May 11, 2010 § 1 Comment
In late December of last year, the Internet was abuzz with information about a new phone from Google- a superphone that had any and every feature that man had ever dreamed of. The iPhone competitor from Mountain View. Soon after, the Nexus One debuted in the hands of Google’s employees. Sneaky photos and videos of the uberphone debuted all over the Internet. Everyone was curious to know if this was the iPhone killer?. Once the hype was on overdrive, Google unveiled it officially in a very simple affair at their Mountain View HQ.
Thanks to a friend whose wife worked at Google, I had a chance to play with the device in early January after the official launch. I liked the touch and feel of it not to mention how fast it was. But that was that. I didnt see it as an iPhone killer- atleast not in the Nexus One version. The Android software, while extremely flexible and developer friendly was not yet the business minded developer’s platform of choice. Until that happened, the real cool apps would not make an appearance on the platform and hence prevent a very large uptick in sales of the device. That said, Google was attempting to change the carrier lockin system tied to handsets by offering it on its own website based on the carrier of choice. This would be a revolutionary way of selling handsets and one that had the potential to change the landscape, if it worked. If it worked.
Over the last four months, a lot has happened on the Android front. Today (May 10, 2010) NPD revealed that the Android platform was the #2 largest selling mobile platform in the US ahead of the iPhone. This has been made possible thanks to the proliferation of Android devices on all four carriers not to mention great promotions and some really cool hardware. Added to all this is the fact that the iPhone is exclusive to ATT which makes it hard to match a platform selling across 30+ devices on 4 different carriers.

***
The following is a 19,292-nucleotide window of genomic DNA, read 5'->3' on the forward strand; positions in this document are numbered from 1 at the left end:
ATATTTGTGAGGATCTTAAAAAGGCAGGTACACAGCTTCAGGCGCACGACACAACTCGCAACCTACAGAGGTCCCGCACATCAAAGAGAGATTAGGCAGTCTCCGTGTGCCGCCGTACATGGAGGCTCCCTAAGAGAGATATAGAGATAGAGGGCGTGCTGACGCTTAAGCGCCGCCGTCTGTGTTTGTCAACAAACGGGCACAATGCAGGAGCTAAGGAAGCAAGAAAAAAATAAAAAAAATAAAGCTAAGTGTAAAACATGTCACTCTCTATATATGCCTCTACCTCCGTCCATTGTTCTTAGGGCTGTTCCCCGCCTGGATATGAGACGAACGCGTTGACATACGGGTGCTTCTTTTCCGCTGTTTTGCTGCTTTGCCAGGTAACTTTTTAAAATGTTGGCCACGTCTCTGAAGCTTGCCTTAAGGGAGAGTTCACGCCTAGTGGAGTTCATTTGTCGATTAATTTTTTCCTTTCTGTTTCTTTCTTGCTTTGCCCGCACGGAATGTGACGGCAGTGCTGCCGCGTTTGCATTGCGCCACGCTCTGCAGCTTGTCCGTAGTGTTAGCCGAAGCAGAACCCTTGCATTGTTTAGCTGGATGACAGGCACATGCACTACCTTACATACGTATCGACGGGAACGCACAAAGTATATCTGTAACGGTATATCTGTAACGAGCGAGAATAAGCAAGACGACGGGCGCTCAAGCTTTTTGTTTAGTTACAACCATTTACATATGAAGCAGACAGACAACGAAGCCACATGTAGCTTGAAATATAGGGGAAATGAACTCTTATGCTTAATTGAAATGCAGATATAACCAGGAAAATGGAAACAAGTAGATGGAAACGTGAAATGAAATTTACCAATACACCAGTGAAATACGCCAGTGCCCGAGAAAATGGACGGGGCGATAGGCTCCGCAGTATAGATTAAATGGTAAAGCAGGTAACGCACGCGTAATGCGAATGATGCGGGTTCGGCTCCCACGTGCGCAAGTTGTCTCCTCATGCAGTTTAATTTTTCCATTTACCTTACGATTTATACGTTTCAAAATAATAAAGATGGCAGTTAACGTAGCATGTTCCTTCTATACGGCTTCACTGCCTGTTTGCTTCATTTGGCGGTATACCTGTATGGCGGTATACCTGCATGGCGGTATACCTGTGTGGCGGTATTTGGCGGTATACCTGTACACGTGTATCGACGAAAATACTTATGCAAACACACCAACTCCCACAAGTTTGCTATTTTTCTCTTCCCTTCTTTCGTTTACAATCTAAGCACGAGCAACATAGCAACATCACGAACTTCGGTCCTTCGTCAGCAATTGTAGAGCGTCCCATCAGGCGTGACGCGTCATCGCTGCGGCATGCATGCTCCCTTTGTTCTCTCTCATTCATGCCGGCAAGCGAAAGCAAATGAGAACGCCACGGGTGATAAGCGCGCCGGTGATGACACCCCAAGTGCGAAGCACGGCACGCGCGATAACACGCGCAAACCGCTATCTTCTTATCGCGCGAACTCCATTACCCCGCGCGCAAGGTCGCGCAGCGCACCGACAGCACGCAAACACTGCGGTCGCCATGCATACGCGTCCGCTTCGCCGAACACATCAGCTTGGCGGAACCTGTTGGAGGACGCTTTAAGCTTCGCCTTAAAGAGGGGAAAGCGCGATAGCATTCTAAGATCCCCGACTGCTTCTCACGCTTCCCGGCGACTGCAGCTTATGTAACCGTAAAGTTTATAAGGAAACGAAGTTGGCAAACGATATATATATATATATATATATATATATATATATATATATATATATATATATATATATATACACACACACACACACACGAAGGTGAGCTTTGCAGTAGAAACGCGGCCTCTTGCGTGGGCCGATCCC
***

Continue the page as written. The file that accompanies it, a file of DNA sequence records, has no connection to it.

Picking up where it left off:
But things havent really been all that great for the Nexus One. What was once viewed as a superphone and the best of the best from the Android stables is now almost an also ran. A few weeks ago, Verizon which was supposed to get the Nexus One in Spring said that it was skipping the device in favor of HTC Incredible. Two days ago, Sprint joined Verizon in politely declining the Nexus One in favor of the HTC EVO. It is hard to blame the carriers. The cost of marketing and promoting the tent-pole devices is so high that one cannot afford to have multiple such devices. One or maybe two superphones is all a marketing team can focus on. Not to mention trying to cannibalize one phone over the other in one’s own portfolio.
To be fair to Google, they went for broke and failed. But they did make an attempt to change the status quo in an industry that hasnt changed by much in a very long time. The only downside to all of this is that we wont see Google put up a big effort on the mobile handset front for a while, if not ever. They will continue to spend their resources and effort on the Android which is bearing fruit as we speak. So Android as a platform will be Google’s contribution to the cellular industry. The Nexus One will be a footnote. An uber one at that.
Disclaimer: After I finished writing up the post, I noticed in my Google Reader that Fast Company has an article very similar to this one titled “The Rise and Fall of the Nexus One”. It is a very nice article worth reading here. Soon after, I saw the Motley Fool article along the same lines here.
April 16, 2010 § Leave a comment
I am an iPhone user and for all the call drops I experience in the Bay Area (and I get a lot of the Call Failed messages) I love my phone for the kind of apps it offers. I have professionally had to learn writing code for android devices and also learn work with the G1 dev phone as part of my work. I have in this process developed a geek’s love for the OS that I dont have for the iPhone.
To me the iPhone is an end user’s paradise. Everything done so well with just the right kind of apps and app downloading experience I love not to mention the integration with iTunes. But what the iPhone isn’t is a developer/gadget geek’s friend. It is closed and unfriendly to one wanting to do more with it. Contrast this with the Android experience which is definitely not as sophisticated as the iPhone and the Marketplace is not as much fun to use. But the sheer volume of geekdom on the Android is worth all the pain. Everything from rooting the OS to being able to do a lot of things one can do on a Linux OS, the Android screams of developer love.
With the announcement of the HTC EVO, I am truly excited for a cutting edge Android device. If it lives up to the hype, count me in when my contract gets over.